Applying for a new build mortgage
Taking out a mortgage on a new build property should be very similar to taking out any other mortgage. However, there are some key things to consider when taking out a mortgage on a brand new house, especially if it’s still in the development stages.
Timing is the most likely challenge that you will face when looking to take out a mortgage on a new build. This is because mortgage offers tend to only be valid for up to six months. This can be an issue if the house you want to buy hasn’t been built yet. Some mortgage lenders might consider extending their offer but this is usually subject to reassessing your application.
Buying a house off-plan
Buying houses that have not yet been built (off-plan) is becoming a more popular trend for house buyers. Customers are becoming more used to buying a house from viewing show homes and building plans. In addition to this, government incentive schemes such as Help to Buy has encouraged new property developments. These schemes are encouraging more first-time buyers to purchase new build properties.
Although slightly riskier than purchasing a house that’s already built, it allows you to be the first owner of a brand new property. Buying off-plan also has other benefits, such as adding fixtures and fittings customised to your own personal taste and requirements. New property developments also offer a way for people to purchase houses in sought after locations.
Other new-build mortgage considerations
Another thing to consider is that mortgage lenders are often stricter on the loan-to-values (LTVs) on new-builds. These are typically far lower in comparison to what lenders will typically loan for an older property. In general, most lenders won’t lend above 85% LTV and 75% for a flat.
Why Clever Mortgages?
At Clever Mortgages we can offer you the support and advice required to ensure you get the right mortgage for your first home. We provide access to a comprehensive range of mortgages from across the market. We are also authorised and regulated by the Financial Conduct Authority (FCA) and adhere to the Treating Customers Fairly (TCF) guidelines, so you can be confident that we will treat you with integrity and only recommend products that meet your needs.
A fixed rate mortgage is where your interest rate stays the same for a set time period (usually between 2-10 years). As a result your repayments are exactly the same each month, regardless of what happens to other mortgage rates. These types of mortgages are popular with first time buyers and people looking to budget each month, especially those who have suffered from a poor credit history.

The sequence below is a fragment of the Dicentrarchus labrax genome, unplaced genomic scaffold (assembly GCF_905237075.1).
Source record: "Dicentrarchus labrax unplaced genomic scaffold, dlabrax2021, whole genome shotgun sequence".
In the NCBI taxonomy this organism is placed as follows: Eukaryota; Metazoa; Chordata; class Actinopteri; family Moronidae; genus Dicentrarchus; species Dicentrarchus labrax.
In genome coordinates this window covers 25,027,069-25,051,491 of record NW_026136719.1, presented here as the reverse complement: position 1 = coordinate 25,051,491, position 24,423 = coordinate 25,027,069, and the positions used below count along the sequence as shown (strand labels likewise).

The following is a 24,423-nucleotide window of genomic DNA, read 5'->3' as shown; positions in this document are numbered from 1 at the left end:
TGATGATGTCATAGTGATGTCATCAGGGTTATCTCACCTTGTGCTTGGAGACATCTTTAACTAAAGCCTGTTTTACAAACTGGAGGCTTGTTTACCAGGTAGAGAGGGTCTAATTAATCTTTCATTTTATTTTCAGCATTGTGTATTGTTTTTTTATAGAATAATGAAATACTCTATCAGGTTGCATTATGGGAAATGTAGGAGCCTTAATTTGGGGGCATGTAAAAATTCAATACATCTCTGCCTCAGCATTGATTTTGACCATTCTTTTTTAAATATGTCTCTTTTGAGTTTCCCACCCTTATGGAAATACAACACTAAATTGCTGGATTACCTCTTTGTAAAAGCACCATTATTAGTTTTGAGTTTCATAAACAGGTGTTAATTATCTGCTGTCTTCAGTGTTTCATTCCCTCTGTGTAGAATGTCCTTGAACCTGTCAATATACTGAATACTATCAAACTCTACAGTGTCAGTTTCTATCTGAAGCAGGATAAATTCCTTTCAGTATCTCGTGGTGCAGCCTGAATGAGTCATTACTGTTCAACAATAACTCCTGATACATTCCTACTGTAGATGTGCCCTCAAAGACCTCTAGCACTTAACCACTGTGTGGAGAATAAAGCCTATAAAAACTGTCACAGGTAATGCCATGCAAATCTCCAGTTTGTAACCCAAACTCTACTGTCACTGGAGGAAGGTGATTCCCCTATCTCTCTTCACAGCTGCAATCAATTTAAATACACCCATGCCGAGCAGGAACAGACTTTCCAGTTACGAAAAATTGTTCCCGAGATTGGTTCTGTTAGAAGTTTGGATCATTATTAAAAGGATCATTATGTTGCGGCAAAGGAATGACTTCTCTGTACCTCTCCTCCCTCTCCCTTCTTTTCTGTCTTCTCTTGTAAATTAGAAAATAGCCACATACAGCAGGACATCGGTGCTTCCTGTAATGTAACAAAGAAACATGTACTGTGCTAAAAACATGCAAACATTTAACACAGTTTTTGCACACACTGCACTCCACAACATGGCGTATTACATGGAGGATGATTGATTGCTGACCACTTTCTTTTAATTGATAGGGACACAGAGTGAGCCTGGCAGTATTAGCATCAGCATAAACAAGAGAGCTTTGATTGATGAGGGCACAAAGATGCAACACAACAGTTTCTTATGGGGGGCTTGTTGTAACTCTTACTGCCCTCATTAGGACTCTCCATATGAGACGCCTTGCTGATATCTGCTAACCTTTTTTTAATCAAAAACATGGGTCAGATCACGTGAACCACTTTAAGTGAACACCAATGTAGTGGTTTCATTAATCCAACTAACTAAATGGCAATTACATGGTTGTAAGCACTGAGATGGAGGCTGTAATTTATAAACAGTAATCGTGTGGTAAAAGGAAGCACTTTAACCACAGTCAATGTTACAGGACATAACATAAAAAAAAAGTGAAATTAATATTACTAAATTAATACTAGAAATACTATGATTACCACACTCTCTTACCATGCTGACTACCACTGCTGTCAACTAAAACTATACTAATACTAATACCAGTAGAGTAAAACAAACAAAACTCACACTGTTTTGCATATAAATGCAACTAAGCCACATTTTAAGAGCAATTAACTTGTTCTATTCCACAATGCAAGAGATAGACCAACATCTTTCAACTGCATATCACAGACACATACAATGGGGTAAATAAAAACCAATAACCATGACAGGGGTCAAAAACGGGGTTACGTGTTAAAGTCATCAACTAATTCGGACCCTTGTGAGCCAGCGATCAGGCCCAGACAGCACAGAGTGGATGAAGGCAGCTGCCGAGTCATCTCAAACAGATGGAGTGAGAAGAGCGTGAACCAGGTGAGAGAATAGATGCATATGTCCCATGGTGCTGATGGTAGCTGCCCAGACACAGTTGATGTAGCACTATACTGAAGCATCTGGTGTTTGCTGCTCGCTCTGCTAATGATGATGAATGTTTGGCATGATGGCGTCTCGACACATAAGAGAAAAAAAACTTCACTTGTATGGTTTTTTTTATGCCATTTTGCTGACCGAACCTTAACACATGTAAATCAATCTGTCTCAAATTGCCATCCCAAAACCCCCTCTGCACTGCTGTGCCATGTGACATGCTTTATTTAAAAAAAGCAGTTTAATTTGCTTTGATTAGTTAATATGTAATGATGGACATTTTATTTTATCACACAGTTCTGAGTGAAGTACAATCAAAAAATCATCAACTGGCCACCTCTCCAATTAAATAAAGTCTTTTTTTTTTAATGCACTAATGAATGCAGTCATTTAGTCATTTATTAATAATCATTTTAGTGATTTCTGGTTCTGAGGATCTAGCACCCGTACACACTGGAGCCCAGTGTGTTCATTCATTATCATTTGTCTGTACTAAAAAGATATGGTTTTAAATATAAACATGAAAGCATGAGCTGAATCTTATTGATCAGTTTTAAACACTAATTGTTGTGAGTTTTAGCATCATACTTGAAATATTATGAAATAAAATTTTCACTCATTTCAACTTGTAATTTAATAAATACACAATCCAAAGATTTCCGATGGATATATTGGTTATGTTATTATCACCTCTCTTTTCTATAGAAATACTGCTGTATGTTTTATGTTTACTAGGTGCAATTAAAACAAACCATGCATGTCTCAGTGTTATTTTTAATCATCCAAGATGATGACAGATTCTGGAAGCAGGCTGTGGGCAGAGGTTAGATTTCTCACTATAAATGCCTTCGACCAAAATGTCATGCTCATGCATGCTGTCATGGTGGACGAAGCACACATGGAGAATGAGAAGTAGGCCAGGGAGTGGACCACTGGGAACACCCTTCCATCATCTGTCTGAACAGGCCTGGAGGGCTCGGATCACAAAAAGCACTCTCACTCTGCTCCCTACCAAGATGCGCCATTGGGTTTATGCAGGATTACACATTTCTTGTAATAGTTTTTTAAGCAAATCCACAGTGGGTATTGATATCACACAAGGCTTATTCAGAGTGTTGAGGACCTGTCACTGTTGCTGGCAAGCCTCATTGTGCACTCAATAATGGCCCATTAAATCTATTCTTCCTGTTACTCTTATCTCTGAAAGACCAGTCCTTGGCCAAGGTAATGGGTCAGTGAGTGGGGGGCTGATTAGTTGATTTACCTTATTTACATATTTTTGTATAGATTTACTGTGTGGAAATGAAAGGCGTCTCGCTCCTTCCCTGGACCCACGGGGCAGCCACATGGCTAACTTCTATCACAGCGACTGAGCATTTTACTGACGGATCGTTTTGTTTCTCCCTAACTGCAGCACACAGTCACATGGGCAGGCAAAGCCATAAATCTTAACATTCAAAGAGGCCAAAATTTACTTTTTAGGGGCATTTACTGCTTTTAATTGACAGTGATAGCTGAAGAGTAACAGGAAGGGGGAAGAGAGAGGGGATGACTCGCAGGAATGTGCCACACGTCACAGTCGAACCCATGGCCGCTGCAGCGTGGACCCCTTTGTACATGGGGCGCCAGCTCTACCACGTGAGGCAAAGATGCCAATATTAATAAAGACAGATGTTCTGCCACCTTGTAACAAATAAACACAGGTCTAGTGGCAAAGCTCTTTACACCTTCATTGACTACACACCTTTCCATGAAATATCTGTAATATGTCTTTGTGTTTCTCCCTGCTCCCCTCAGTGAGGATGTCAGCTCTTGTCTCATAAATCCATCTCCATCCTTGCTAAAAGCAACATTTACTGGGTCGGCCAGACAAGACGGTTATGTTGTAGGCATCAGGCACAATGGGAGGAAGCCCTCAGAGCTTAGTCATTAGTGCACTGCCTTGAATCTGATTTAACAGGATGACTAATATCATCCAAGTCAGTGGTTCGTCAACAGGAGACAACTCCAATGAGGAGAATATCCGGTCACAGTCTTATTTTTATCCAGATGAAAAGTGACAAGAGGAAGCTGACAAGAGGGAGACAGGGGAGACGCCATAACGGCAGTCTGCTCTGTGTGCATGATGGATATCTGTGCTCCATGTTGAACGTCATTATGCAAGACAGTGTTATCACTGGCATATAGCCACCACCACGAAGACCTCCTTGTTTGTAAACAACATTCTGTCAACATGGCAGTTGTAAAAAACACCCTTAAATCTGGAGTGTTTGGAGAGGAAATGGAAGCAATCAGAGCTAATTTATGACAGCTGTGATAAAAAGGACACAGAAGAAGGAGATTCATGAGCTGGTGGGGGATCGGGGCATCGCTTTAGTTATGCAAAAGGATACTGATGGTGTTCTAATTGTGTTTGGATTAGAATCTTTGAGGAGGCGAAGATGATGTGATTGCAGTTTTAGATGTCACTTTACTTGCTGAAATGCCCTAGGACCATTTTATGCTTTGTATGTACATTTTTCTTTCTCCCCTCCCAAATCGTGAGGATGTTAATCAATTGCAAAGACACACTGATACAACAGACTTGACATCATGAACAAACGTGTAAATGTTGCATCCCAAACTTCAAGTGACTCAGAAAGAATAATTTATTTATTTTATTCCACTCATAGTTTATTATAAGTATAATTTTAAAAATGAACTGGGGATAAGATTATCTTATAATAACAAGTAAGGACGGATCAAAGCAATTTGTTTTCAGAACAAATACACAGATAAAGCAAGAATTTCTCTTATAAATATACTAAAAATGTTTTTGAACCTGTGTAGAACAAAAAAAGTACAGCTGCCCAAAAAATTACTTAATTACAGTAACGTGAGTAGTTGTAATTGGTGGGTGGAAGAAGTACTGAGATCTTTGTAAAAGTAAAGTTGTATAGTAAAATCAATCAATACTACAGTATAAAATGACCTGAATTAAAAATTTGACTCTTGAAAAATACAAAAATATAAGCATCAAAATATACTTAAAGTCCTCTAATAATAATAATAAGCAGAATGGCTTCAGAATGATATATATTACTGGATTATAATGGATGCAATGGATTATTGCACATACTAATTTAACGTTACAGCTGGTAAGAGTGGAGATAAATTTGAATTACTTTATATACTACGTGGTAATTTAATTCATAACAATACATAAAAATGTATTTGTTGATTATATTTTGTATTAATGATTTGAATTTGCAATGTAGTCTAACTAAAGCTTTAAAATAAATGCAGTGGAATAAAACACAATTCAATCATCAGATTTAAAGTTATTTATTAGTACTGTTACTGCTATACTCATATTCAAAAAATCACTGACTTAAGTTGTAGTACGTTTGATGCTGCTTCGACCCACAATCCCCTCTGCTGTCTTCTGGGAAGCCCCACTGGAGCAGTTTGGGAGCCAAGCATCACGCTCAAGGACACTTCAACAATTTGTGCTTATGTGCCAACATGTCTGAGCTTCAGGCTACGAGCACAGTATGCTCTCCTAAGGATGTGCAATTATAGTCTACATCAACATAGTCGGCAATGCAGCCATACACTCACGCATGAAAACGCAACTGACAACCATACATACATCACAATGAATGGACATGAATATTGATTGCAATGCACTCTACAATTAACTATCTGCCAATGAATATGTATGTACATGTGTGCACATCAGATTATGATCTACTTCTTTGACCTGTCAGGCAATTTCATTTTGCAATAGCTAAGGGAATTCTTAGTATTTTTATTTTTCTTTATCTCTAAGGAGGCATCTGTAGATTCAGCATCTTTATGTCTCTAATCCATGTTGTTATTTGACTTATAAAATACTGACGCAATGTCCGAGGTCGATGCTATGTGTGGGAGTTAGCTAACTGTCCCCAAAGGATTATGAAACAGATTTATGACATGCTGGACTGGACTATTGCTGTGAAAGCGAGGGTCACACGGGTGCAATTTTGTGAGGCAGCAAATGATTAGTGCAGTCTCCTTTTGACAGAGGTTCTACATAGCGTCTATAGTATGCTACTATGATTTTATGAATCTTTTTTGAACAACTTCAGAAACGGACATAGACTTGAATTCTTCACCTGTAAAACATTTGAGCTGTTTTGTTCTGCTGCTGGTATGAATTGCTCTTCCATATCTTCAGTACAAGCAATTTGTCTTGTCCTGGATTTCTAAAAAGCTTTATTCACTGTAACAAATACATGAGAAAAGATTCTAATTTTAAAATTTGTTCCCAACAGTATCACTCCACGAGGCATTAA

The main downside to a fixed rate mortgage is that if mortgage rates go down you can be paying a higher amount than you would on a variable rate mortgage. However, this can also go in your favour and if interest rates increase you can be paying less than you would on a variable rate.
Every lender will have their own standard variable rate (SVR), which is considered their basic mortgage. This interest rate goes up and down, usually in line with the Bank of England’s interest rates but the lender is free to raise this at any time.
This means that your monthly payments can go up or down depending on what the interest rate is at a given time. Some months you could be paying more whilst other months you could be paying much less.
A discount mortgage is when a reduction is applied to the lenders Standard Variable Rate (SVR) for a certain length of time (typically 2-3 years). Discount mortgages are attractive as they can allow you to pay slightly less than the bank's standard rate. However as the SVR can still fluctuate they are not ideal for people who are looking to stick to a strict long term budget.
A tracker mortgage is basically a type of variable rate mortgage. What makes them different from other variable rate mortgages is that they follow – track – movements of another rate, the most common rate that is tracked is the Bank of England Base Rate.
A capped mortgage is the same as a variable rate mortgage; however the interest rate can never rise above a set “cap”. These mortgages can work well for people who can budget for different mortgage repayments each month but want the reassurance that their payments will never go above a certain amount.
Offset mortgages are linked to a savings account as well as your current account. Your savings will be 'offset' against the value of your mortgage, and you'll only pay interest on your mortgage balance minus your savings balance. These types of mortgages work well for higher earners or people who have a good amount in savings that they want to use towards paying their mortgage.